Different Jewish traditions dictate the meals that accompany the symbolic foods. Even among the Jews themselves we see the different interpretations of what is kosher for Passover: What is considered kosher for Ashkenazi (German/Eastern European Jews) Passover dishes is different than those for Sephardic (Spanish/Middle Eastern) Jews. But not to worry, many recipes span the geographical and religious differences.
Symbolic Passover Food:
Thanks to Sally at Kehilat HaMaayan (the Wellspring) in Kfar Saba for a maror recipe of Beet Horseradish with its brilliant crimson color. Her recipe comes with a spice warning: “Be very careful, it is extremely hot. Do not take an entire spoonful to taste.” This bitter herbs recipe just keeps it real!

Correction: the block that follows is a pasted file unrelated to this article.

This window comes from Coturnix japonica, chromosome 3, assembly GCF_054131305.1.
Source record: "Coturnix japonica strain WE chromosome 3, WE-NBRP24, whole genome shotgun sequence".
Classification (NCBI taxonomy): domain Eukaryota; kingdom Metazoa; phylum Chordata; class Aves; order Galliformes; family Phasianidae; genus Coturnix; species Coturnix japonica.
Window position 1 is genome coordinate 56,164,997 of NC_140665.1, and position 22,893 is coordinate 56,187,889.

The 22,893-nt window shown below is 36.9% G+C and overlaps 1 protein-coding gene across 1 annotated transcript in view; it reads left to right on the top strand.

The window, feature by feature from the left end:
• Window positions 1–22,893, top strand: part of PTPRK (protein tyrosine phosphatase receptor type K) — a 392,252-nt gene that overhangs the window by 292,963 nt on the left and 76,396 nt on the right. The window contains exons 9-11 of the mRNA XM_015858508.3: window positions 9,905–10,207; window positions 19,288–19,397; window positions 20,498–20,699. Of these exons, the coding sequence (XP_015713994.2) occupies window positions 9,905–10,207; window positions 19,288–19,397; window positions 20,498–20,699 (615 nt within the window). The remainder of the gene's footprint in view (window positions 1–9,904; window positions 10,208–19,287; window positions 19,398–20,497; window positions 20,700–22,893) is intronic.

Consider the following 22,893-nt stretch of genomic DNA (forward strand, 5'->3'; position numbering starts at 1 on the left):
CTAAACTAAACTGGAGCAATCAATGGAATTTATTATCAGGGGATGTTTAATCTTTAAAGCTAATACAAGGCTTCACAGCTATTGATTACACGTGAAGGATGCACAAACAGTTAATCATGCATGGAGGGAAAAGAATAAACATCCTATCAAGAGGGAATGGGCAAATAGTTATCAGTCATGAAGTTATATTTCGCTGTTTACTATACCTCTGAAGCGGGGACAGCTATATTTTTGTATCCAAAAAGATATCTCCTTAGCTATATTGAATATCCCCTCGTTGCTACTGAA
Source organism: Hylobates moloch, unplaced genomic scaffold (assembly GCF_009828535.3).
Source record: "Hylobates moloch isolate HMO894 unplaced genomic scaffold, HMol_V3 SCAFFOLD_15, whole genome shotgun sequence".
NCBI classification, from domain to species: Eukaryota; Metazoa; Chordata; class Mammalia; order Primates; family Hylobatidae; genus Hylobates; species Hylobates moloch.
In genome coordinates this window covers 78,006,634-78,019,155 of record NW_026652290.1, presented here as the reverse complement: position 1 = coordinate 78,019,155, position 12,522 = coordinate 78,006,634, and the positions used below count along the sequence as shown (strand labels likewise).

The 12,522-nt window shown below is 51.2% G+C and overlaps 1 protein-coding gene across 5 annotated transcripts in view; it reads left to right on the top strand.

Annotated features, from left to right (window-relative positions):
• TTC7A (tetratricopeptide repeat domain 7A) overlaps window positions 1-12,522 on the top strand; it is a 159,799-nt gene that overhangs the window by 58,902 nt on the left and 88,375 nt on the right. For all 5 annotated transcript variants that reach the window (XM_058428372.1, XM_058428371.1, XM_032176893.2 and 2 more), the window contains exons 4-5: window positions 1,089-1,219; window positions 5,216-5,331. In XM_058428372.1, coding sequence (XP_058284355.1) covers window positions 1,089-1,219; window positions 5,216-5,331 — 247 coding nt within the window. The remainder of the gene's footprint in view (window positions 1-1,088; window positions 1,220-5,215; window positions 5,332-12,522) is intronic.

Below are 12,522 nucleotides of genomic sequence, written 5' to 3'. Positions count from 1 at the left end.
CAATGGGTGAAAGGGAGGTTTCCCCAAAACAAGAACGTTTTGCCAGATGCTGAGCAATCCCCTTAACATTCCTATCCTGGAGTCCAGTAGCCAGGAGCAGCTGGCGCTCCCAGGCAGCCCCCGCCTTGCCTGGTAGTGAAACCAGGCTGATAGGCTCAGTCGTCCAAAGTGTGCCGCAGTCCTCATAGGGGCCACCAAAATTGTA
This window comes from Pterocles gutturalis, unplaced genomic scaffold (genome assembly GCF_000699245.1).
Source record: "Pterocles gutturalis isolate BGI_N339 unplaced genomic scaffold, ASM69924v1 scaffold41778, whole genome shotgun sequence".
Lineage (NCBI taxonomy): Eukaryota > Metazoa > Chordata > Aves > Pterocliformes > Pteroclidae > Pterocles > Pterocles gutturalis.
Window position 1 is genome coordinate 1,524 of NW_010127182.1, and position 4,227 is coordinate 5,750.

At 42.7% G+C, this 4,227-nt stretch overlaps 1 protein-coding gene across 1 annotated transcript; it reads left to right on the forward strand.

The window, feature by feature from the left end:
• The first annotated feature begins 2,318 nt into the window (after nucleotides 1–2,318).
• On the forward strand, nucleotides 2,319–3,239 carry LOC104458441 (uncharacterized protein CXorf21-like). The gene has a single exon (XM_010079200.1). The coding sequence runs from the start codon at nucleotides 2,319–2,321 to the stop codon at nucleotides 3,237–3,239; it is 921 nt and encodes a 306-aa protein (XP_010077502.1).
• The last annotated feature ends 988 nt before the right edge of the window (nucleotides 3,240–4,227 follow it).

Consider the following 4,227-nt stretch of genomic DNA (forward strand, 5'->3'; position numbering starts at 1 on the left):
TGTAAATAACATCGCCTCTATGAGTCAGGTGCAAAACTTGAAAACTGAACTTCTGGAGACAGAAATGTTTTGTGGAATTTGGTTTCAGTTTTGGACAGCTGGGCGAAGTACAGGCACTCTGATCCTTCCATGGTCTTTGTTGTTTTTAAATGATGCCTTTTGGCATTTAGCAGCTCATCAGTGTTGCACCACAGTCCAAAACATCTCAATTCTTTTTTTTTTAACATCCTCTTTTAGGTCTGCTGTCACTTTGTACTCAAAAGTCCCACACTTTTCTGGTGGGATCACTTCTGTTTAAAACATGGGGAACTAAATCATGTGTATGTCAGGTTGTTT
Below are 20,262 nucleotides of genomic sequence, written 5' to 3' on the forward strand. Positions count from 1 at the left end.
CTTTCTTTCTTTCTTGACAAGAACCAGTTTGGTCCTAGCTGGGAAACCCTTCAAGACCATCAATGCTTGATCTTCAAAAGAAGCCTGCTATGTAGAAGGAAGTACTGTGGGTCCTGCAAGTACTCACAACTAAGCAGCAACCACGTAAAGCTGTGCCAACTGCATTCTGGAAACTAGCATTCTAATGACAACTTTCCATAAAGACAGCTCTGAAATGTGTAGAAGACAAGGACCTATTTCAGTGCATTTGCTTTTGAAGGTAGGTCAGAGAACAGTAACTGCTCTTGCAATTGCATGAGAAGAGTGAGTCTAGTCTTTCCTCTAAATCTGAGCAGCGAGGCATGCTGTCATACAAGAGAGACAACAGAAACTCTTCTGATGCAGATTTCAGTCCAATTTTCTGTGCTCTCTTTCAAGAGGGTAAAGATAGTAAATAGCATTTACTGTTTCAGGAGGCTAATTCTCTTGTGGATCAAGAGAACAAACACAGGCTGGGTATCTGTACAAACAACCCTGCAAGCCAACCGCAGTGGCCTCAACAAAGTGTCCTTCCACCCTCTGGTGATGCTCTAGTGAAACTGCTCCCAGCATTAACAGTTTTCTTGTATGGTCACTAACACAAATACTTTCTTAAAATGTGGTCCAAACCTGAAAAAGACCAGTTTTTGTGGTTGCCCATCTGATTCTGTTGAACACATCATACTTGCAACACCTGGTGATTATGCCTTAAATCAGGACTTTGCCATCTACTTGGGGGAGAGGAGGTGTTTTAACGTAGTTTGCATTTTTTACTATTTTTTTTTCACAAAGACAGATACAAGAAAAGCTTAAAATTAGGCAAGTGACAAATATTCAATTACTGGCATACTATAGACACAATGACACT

Maror/Bitter Herbs: Beet Horseradish
1 horseradish root (Peeled and finely chopped)
3 beets cooked and chopped (reserve the beet juice)
1\3 cup of white vinegar
2 Tablespoons of sugar
Grind the horseradish root and beets together very fine. (Be prepared to cry)
Mix the sugar and white vinegar together with it afterward.
Ha’ro’set, symbolizing the mortar, is to be eaten with the matzah. Randi Bass of Nachalat Yeshua Congregation (Yeshua’s Inheritance) writes, “In Israel, if you want to feel the panic mixed with pride of Passover, go shopping for your ingredients just a few days before Passover where you will see people buying such huge amounts of food of all sorts that you are led to think that WWIII will begin within 48 hours!”